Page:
Rafael Van Der Vaart has recently spoken of how his move to Tottenham Hotspur in 2010 came about.
The Dutchman joined the North London side on the final day of the summer transfer window in August 2010 having been told by new manager Jose Mourinho that was is likely to be out of favour at Real Madrid with the recent arrival of Mesut Ozil.
Van Der Vaart said that he appreciated the honesty from Mourinho, while opening up on his spell in the Spanish capital and how the move to Tottenham Hotspur came about.
Van Der Vaart stated in an interview for the television programme Premier League World. “The pressure is crazy [at Real Madrid]. One bad game and you are on the bench,”
“It was Real Madrid and it was normal sometimes not playing. But it was difficult because I was used to playing every week. It was not an easy two years, but I learned so much about dealing with pressure, so it was a really important phase of my career.
“In my second year, Kaka, [Cristiano] Ronaldo and [Karim] Benzema came in so it was difficult to get into the team, but after a while [Manuel] Pellegrini said it was my turn as I had worked so hard and I had my best time there in that period. But then Pellegrini left.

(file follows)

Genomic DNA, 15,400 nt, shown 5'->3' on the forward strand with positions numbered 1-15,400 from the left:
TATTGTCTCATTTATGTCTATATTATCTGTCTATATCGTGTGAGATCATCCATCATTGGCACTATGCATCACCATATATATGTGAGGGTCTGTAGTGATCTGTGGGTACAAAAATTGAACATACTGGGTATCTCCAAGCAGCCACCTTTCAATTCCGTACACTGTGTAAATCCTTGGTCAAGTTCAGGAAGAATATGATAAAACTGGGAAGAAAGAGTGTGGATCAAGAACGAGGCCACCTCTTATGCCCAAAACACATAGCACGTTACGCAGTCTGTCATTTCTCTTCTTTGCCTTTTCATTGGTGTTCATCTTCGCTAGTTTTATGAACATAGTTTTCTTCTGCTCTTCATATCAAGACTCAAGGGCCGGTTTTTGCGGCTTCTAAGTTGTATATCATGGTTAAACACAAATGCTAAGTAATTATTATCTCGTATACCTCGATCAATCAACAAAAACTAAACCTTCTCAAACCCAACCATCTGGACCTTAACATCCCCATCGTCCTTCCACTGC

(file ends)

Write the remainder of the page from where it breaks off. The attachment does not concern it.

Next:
“[Jose] Mourinho was really honest and I like honest people, because I think that is the most important thing. He said how it was, he said he was going to buy [Mesut] Ozil, and he was going to be his number ten, so he said if you have the chance, just leave.
“It was difficult because you don’t leave Real Madrid for a club that you don’t want, and I remember it was the last day of the transfer deadline, Daniel Levy from Tottenham Hotspur called, and then I had the feeling of ‘yes, come on, we do it’.”
The Dutchman became an instant hit at Tottenham Hotspur during the Harry Redknapp era, scoring 28 goals in 77 appearances in all competitions over his two year spell in the English capital.
Van Der Vaart also admitted that he enjoyed his time at Tottenham Hotspur where he was able to play alongside the likes of Luka Modric, Gareth Bale, Jermain Defoe and Peter Crouch.
“Harry, what a character. He was like a father figure and he would put his arm around you,” he said.
“He did that with the other players as well.
“For me, it is important when you play for a coach that you want to fight for him. That is important when you have good, talented players, that you want to win for him.
“We had some great players and I had two fantastic years there, and we played some really good games.”
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